From AI 1.0, AI 2.0,to XAI3.0
报告人：：Prof.Sun-Yuan KUNG, 普林斯顿大学
Deep Learning (NN/AI 2.0) depends solely on Back-propagation (BP), now classic learning paradigm whose supervision is exclusively accessed via the external interfacing nodes (i.e. input/output neurons). Hampered by BP's external learning paradigm, Deep Learning has been limited to learning the parameters of the neural nets (NNs). The task of finding optimal structure is often by trial and error. It is naturally desirable to see the next generation of NN/AI technology fully addressing the issue of simultaneously training both parameter and structure of NNs. To this end, we propose an internal learning paradigm, which represents a processing model for Internal Neuron's Explainablility, championed by DARPA's XAI (or AI3.0). Practically, in order to evaluate/train hidden layers/nodes for directly, we propose an Explainable Neural Networks (XNN) based on an internal learning paradigm comprising (1) internal teacher labels (ITL); and (2) internal optimization metrics (IOM). Furthermore, by combining external and internal learning, itleads to a joint parameter/structure design of Deep Learning/Compression. Pursuant to our simulation studies, the proposed XNN facilitates simultaneously trimming hidden nodes and raising accuracy. Moreover, it appears to outperform several prominent pruning methods based on the based on the existing Deep Learning paradigms. Furthermore, it opens up a new research possibility on supporting inter-machine mutual learning.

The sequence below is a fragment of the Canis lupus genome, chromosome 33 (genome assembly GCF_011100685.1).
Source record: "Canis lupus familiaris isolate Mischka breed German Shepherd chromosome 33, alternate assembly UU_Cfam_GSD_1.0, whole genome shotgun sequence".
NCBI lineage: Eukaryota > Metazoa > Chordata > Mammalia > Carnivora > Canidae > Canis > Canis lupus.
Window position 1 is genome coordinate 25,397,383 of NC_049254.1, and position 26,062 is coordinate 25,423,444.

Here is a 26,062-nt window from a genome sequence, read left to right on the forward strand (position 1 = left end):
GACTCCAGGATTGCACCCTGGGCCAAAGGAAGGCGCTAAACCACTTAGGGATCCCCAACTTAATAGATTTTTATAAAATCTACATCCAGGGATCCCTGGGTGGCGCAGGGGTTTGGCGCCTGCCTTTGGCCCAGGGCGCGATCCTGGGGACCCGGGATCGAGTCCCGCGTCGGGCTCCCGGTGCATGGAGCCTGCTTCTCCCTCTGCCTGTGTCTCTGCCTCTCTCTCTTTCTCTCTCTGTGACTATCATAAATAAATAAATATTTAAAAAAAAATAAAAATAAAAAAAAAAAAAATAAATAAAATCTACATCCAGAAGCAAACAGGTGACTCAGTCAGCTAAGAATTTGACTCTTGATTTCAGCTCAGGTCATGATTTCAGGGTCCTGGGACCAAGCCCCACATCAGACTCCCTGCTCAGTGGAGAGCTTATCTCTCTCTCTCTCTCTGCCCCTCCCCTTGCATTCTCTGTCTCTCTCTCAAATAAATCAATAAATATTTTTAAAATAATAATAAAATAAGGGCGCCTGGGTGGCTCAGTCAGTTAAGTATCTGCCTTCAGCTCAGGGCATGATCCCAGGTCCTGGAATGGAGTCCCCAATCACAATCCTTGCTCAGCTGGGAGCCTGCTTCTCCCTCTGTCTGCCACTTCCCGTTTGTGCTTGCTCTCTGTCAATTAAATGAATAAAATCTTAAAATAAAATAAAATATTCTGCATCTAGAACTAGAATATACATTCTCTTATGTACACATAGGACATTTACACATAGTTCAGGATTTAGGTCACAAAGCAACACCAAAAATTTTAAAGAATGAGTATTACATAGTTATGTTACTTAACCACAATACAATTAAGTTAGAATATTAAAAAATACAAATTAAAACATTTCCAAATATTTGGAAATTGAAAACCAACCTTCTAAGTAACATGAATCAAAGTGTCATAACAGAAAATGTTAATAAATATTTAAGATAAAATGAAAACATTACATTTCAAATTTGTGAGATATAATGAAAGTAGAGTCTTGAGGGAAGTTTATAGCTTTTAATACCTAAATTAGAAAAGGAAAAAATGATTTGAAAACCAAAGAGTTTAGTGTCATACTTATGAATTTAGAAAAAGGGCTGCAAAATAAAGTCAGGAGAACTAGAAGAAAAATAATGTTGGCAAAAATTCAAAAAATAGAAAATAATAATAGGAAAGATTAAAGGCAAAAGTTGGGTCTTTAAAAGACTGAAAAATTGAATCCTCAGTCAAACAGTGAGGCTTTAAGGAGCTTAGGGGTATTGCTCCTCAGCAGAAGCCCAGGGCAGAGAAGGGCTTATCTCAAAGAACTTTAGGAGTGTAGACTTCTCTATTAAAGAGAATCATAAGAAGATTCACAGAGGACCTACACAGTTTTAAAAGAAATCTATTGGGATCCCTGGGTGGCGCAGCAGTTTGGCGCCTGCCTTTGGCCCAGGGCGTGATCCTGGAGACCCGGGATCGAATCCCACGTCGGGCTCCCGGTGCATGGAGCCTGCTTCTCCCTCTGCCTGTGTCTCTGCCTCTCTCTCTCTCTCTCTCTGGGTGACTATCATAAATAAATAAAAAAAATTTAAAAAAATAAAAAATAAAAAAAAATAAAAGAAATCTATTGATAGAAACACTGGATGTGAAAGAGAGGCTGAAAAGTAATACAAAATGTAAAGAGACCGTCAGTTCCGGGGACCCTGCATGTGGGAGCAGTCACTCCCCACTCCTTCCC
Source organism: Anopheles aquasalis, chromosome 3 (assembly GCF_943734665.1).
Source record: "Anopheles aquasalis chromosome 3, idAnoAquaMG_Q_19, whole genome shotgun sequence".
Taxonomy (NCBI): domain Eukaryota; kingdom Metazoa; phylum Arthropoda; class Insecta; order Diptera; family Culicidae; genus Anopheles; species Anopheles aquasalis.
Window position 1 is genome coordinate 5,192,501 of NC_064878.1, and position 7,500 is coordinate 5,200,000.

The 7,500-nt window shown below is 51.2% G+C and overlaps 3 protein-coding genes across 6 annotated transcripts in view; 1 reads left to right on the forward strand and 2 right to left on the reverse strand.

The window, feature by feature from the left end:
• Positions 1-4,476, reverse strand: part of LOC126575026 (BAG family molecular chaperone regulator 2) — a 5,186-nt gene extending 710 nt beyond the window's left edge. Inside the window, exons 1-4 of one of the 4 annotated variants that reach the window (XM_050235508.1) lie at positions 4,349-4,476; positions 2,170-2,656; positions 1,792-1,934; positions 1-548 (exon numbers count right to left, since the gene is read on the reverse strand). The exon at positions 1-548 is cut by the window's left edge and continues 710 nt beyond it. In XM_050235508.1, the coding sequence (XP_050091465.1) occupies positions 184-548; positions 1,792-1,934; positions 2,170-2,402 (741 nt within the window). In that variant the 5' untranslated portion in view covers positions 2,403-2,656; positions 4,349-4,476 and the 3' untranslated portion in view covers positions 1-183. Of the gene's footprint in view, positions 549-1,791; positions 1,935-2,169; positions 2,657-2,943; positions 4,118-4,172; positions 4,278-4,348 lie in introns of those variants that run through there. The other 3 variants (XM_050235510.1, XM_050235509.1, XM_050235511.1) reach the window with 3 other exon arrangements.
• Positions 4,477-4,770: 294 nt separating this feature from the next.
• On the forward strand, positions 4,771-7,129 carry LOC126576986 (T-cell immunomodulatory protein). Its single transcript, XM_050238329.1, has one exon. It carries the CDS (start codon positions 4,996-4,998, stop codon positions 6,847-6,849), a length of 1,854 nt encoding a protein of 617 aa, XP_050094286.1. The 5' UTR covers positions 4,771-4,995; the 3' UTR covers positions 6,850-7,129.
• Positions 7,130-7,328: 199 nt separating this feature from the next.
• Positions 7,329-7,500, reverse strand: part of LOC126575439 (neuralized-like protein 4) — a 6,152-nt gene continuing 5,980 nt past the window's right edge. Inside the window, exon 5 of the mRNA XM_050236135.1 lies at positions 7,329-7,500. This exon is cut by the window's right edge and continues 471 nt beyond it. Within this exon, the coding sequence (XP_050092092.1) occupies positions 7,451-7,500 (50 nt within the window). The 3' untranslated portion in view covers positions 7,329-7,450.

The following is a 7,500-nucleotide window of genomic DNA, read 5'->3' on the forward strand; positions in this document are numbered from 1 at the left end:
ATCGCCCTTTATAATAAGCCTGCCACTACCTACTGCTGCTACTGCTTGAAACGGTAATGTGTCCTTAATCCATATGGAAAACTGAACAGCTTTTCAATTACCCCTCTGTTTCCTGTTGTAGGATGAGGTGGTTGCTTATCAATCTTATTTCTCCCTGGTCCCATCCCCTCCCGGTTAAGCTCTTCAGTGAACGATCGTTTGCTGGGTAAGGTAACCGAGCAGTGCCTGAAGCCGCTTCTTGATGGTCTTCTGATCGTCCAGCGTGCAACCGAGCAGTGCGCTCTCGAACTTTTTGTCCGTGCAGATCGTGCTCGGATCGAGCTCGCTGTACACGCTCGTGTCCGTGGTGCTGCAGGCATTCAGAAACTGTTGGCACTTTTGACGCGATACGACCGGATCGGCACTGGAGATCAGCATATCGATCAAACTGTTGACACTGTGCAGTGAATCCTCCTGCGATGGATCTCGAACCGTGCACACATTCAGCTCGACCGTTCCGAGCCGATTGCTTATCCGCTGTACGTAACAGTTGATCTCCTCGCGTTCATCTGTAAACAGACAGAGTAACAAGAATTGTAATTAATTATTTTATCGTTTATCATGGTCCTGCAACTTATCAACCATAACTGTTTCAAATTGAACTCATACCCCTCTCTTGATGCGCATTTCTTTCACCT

S.Y. Kung, Life Fellow of IEEE, is a Professor at Department of Electrical Engineering in Princeton University. His research areas include machine learning, data mining, systematic design of (deep-learning) neural networks, statistical estimation, VLSI array processors, signal and multimedia information processing, and most recently compressive privacy. He was a founding member of several Technical Committees (TC) of the IEEE Signal Processing Society. He was elected to Fellow in 1988 and served as a Member of the Board of Governors of the IEEE Signal Processing Society (1989-1991). He was a recipient of IEEE Signal Processing Society's Technical Achievement Award for the contributions on "parallel processing and neural network algorithms for signal processing" (1992); a Distinguished Lecturer of IEEE Signal Processing Society (1994); a recipient of IEEE Signal Processing Society's Best Paper Award for his publication on principal component neural networks (1996); and a recipient of the IEEE Third Millennium Medal (2000). Since 1990, he has been the Editor-In-Chief of the Journal of VLSI Signal Processing Systems. He served as the first Associate Editor in VLSI Area (1984) and the first Associate Editor in Neural Network (1991) for the IEEE Transactions on Signal Processing. He has authored and co-authored more than 500 technical publications and numerous textbooks including ``VLSI Array Processors'', Prentice-Hall (1988); ``Digital Neural Networks'', Prentice-Hall (1993); ``Principal Component Neural Networks'', John-Wiley(1996); ``Biometric Authentication: A Machine Learning Approach'', Prentice-Hall (2004); and ``Kernel Methods and Machine Learning”, Cambridge University Press (2014)